Irish language job at Belfast council step closer
The appointment of a staff member dedicated to promoting the Irish language for Belfast City Council came a step closer last night.
At a full council meeting, councillors gave the go-ahead for a public consultation on a draft Policy on Linguistic Diversity - which will include plans for a staff member dedicated to promoting Irish.
If appointed, they would train council staff in Irish, support them in translations and provide services in Irish.
They would also provide support and training for Irish language groups in the city.
At last night's council meeting, DUP councillor Lee Reynolds said there was "no justification for the creation of a dedicated staff resource" and called for the issue to be taken back to the Strategic Policy and Resources Committee for further consideration.
However, this was opposed by Sinn Fein.
Alliance's Michael Long then addressed the council meeting in Irish, telling them that he was a member of the Presbyterian Church and that "Irish belongs to all of us".
He cited Protestant Irish language activist Linda Ervine, and asked: "If a loyalist from East Belfast can support the Irish language, then who cannot?"
Calling on the council to endorse the policy, Mr Long said it was "very exciting" and that it was good to recognise "linguistic diversity in our community".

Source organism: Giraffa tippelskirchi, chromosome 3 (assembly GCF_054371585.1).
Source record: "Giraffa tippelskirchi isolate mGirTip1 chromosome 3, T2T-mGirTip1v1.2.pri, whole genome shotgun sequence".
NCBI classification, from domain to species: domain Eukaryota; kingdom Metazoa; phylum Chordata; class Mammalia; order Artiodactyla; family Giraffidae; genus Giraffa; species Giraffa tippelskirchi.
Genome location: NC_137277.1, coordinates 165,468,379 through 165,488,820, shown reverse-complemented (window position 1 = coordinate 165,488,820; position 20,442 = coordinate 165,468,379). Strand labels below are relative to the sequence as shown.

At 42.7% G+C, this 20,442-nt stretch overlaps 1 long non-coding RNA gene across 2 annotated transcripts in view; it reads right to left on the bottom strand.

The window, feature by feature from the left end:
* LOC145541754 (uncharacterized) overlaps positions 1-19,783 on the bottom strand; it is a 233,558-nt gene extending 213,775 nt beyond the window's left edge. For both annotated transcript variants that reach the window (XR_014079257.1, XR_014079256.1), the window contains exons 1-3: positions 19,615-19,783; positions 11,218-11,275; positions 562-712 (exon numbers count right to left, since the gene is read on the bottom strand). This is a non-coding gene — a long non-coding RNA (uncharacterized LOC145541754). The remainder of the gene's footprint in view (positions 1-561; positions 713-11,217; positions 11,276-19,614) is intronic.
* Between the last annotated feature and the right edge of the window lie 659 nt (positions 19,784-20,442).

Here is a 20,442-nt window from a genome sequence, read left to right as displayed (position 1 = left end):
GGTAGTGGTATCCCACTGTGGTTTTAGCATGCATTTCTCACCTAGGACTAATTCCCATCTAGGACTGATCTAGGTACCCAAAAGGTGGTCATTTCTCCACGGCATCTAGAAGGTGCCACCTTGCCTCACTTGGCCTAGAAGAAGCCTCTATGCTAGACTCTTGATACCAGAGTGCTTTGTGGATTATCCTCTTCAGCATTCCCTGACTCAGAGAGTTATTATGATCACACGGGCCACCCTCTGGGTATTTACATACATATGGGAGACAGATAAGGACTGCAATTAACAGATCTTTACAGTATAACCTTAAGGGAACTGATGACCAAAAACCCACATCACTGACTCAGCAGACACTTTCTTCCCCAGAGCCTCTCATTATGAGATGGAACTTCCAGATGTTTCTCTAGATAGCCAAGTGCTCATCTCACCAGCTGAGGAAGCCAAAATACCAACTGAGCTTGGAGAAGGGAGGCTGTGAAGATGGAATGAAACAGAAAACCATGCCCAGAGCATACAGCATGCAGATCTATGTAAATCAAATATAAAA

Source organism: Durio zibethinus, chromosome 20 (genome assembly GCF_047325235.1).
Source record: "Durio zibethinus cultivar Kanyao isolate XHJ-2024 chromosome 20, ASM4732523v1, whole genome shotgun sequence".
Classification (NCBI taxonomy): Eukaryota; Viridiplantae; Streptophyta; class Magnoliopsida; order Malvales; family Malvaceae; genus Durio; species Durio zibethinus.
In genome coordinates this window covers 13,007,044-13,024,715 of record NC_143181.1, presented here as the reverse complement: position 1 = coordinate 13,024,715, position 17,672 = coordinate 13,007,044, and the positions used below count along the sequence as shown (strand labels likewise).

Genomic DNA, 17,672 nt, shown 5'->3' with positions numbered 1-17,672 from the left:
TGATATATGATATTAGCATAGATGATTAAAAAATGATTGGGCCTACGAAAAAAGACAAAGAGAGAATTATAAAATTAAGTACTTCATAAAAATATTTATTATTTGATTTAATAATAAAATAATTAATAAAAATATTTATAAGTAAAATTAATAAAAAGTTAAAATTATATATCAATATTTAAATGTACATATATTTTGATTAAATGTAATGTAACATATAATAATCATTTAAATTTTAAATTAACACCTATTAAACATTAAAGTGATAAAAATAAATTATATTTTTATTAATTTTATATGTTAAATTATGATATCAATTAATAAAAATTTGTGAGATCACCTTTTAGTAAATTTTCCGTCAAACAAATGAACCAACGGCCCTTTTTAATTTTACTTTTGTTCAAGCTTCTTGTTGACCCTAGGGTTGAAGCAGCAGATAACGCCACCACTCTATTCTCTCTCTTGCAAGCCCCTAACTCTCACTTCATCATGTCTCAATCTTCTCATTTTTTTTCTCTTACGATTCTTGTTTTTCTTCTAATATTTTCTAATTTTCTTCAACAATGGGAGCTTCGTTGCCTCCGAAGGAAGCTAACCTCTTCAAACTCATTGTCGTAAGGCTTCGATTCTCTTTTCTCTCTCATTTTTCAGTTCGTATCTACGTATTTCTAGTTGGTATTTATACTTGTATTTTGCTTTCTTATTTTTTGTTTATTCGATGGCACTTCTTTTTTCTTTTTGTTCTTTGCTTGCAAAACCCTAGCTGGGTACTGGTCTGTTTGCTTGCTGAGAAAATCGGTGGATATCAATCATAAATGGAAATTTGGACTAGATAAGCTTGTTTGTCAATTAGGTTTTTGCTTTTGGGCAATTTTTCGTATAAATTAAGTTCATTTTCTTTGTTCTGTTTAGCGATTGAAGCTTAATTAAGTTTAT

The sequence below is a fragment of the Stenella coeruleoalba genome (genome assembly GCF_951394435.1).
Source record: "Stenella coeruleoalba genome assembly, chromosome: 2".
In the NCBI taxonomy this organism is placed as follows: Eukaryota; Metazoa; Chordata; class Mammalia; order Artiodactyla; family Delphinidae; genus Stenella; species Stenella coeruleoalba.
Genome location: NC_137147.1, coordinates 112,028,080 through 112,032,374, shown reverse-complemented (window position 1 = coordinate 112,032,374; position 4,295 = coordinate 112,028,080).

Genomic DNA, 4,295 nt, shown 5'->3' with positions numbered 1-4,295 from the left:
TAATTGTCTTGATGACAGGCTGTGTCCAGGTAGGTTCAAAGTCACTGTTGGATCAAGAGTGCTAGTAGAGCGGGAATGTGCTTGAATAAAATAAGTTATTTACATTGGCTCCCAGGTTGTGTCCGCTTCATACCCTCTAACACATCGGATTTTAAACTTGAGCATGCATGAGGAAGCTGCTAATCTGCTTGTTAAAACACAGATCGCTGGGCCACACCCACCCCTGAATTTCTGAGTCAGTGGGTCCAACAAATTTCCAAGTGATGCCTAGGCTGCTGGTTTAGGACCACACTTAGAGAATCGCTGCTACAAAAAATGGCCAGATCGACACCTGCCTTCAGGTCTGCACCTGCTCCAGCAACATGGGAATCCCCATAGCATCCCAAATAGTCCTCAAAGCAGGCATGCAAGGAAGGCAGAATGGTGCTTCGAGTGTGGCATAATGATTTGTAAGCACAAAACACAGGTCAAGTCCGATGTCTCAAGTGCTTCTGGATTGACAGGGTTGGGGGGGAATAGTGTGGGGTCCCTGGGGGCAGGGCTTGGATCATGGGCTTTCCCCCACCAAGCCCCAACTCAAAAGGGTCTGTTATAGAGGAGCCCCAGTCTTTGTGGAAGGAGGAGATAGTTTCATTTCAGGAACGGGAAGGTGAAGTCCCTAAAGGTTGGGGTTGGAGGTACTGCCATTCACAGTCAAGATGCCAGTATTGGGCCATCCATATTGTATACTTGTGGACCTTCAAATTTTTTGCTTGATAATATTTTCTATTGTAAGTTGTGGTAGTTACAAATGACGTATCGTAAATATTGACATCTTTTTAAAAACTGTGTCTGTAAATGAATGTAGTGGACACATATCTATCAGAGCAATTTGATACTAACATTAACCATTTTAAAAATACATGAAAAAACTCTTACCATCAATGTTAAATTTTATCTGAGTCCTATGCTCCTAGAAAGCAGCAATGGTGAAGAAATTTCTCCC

Also backing the proposal was Sinn Fein councillor Seanna Walsh, who called it a "no brainer".
"Up to now it has been like a see-saw or tug of war: you pull one way we pull the other," he said.
"With this initiative we can get everybody on board."
SDLP Councillor Tim Attwood called the draft policy a "timely development" which should be taken in a "positive way" and "embraced".
"We should be open to any consultation to bring things forward," he stated.
Councillor Walsh said the DUP's attempt to block the appointment "shows their continued contempt and opposition to equality".
"It's clear the DUP have learned nothing from the public's rejection of the DUP's arrogance and their contempt for equality and the Irish language and identity in the recent election," he said.
Mr Reynolds' proposal to take the draft policy back to the committee was seconded by fellow DUP councillor Graham Craig, but defeated, with 31 against, 22 in favour.
Recently, DUP leader Arlene Foster has been meeting with Irish language groups amid calls for an Act to protect the tongue.
Mrs Foster said that she is on a "journey" with regards to the Irish language.